"Betty Leopard": Pulled Pork Stew

Thursday, 14 November 2013

Pulled Pork Stew

This summer I completely fell in love with Pulled Pork - it was cheap, easy and very, very tasty. It's something I meant to blog about all summer but never got around to.


Now, whilst Pulled Pork is a barbecue style dish (not that mine involved the use of a barbecue) and could generally be considered to be summer food, there obviously isn't any reason why you can't enjoy it in the winter - slow cooked spicy meat still sounds like a great, comforting winter meal.  However, I was inspired by a recent email from Tesco to put even more of an Autumnal-Wintery twist on my summer favourite and make a Pulled Pork Stew.

One of the best things about this recipe is that it uses Pork Shoulder, which is a really affordable cut of meat - Asda have Pork Shoulders available from £3 per kilo (I used around 700 grams of shoulder steaks and that was more than enough for 4 people).
Another great thing is that it is really quite low effort - as a slow cook dish, so you can put it on in the morning and it can cook all day to be as good as ready when you get home from work :)

Pulled Pork Spice Rub


Pulled Pork Stew
1. Mix the rub ingredients together in a bowl. Rub half into your meat then cover and leave in the fridge for a few hours or over night.
I have previously used Pork Shoulder Joints but used Shoulder Steaks this time for the stew, however, I think I would probably recommend Joints over Steaks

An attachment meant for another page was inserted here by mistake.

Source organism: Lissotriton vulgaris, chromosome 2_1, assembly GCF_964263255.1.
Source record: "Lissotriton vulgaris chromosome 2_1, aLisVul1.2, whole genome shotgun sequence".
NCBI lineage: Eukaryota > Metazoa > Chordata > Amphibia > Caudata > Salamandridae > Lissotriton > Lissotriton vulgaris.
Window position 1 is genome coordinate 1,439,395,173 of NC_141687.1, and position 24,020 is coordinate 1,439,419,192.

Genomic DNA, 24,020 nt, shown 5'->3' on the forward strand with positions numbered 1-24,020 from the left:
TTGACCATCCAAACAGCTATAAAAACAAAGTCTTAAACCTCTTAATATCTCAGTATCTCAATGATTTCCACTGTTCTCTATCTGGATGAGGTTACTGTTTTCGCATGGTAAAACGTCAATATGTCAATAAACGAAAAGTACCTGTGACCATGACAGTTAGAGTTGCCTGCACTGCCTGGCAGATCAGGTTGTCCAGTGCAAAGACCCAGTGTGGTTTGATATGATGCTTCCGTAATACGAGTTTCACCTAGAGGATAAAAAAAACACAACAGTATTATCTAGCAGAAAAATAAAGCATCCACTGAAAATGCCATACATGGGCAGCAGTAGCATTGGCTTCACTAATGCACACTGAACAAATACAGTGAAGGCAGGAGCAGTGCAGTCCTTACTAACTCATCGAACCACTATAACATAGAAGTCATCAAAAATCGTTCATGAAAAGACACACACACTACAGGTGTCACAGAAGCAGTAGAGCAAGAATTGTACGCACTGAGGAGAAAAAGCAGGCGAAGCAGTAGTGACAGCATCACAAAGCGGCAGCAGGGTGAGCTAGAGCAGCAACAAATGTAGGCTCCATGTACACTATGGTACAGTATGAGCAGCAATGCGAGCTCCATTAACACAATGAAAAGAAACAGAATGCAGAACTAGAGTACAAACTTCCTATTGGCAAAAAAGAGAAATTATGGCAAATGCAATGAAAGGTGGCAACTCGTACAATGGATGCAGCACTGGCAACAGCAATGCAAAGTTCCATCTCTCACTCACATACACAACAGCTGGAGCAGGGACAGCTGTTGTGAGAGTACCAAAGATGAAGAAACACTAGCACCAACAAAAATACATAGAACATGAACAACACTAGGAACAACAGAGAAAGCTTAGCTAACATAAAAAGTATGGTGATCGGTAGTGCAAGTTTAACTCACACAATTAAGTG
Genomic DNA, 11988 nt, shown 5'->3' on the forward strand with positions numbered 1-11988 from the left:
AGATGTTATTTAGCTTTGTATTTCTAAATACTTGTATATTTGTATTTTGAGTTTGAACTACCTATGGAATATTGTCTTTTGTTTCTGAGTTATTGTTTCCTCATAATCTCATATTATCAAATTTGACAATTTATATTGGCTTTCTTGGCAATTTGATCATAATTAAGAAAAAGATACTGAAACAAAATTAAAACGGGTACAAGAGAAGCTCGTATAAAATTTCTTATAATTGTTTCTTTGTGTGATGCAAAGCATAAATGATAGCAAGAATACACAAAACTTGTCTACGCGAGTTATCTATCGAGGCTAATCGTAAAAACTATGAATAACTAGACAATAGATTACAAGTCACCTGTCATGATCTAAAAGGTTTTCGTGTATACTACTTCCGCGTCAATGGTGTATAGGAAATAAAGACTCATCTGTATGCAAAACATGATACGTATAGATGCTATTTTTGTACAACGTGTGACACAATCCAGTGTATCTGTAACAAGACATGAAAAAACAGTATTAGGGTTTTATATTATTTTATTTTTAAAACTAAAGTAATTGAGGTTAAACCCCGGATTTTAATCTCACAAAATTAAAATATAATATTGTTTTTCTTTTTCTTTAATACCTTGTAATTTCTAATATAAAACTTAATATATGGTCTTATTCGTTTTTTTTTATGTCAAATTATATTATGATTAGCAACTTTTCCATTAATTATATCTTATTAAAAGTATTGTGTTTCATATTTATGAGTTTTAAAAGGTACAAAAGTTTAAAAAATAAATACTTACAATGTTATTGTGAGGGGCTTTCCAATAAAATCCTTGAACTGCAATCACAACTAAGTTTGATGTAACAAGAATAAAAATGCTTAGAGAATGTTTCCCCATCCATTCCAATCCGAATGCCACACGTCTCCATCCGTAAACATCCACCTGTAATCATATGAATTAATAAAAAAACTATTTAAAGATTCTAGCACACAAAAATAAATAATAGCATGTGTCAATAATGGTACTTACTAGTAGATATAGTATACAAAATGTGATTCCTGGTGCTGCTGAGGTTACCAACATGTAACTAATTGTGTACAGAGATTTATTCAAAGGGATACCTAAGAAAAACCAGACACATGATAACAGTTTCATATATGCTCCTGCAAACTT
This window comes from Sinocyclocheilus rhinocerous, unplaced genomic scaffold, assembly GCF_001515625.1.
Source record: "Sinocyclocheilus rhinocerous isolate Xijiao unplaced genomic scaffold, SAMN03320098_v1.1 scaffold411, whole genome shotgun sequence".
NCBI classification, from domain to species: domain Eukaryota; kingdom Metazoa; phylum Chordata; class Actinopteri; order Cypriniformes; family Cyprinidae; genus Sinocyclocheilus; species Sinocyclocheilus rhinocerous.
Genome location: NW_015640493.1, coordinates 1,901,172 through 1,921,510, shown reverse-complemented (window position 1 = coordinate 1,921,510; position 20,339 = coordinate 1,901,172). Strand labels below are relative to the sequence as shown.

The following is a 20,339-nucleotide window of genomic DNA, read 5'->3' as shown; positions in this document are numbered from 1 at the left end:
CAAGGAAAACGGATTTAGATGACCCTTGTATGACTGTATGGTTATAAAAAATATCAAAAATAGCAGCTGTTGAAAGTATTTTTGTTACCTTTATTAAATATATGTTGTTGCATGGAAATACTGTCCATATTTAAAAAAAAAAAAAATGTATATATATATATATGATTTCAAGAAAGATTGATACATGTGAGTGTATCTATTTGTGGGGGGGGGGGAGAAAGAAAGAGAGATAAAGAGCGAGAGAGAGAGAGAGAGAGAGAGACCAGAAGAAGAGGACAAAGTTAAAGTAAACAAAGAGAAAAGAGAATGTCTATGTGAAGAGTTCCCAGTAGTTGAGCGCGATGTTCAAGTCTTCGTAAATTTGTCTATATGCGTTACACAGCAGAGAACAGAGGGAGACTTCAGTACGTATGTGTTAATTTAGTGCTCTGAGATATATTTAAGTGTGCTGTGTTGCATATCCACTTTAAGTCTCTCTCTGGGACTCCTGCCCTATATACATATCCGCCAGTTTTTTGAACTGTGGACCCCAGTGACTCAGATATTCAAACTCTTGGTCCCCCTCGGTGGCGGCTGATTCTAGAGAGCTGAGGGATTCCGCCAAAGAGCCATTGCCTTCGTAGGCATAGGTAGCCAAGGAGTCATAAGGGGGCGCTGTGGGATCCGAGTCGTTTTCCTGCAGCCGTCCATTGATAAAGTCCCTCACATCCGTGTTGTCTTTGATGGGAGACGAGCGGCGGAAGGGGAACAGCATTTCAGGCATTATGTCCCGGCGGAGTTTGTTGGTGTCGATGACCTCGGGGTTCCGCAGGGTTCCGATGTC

2. Preheat oven to 150 degrees Celsius  Place meat into a roasting tray/tin, add a cup of water and cover the whole tray in tin foil. Cook for 4 to 5 hours (for 1 to 1.5 kilos)

To make stew mixture
(any time after putting the meat into the oven) 

3. In a large pan/casserole dish - Soften a chopped onion and sliced celery (optional) in olive oil


4. Add tinned tomatoes and water (number of cans depends on number you are feeding, I used one tin of tomatoes and one tin of water for 4 people)


5. Add chopped veg of your choice (I generally use carrot, peppers, courgette, tomatoes, green beans...)



6. Add beans - I used tinned kidney beans in chilli sauce, but you can use any type of bean, fresh, dried (and soaked) or tinned (even baked beans) or skip the beans all together if they aren't your thing (but they are very good for you and if you cook them for a long time you'll probably not even notice they're there!)

7. Add more tomatoes and/or water if more liquid is needed

8. Season to taste - salt, pepper, smoked paprika/cayenne pepper/chilli, tomato purée

9. Now you have a choice, which partly depends on how long you have left til the meat is cooked
- If it is still a few hours til the meat is ready you can either put the pot in the oven with the meat (make sure it is oven proof) and leave to slow cook or you can simply turn it off and leave it covered
- If the meat will be ready soon (within 30 minutes to one hour) you can leave the pot, covered, on a low heat on the hob or pop it in the oven with the meat

Bringing things together

10. Once the meat is cooked, remove the layer of fat (which will be weird and squidgy, not like crackling as Pete is always disappointed to find) then take two forks and pull the meat apart (hence PULLED pork) and mix in the spicy juices in bottom of the tin

11. Add the meat to the stew mixture - If you took the stew mixture off the heat while the meat cooked then do warm it up on a mid to low heat hob, or in the oven, before mixing the meat in


12. Serve. 
I served mine with savoury corn muffins made using this recipe, although substituting buttermilk for soy milk with a teaspoon of apple cider vinegar.


I certainly enjoyed it, and everyone else seemed to as well.

I hope you are all well and enjoying some hearty and warming meals now autumn has definitely arrived.

Love




1 comment:

  1. This sounds delicious, thanks for sharing this.


    Simon

    ReplyDelete

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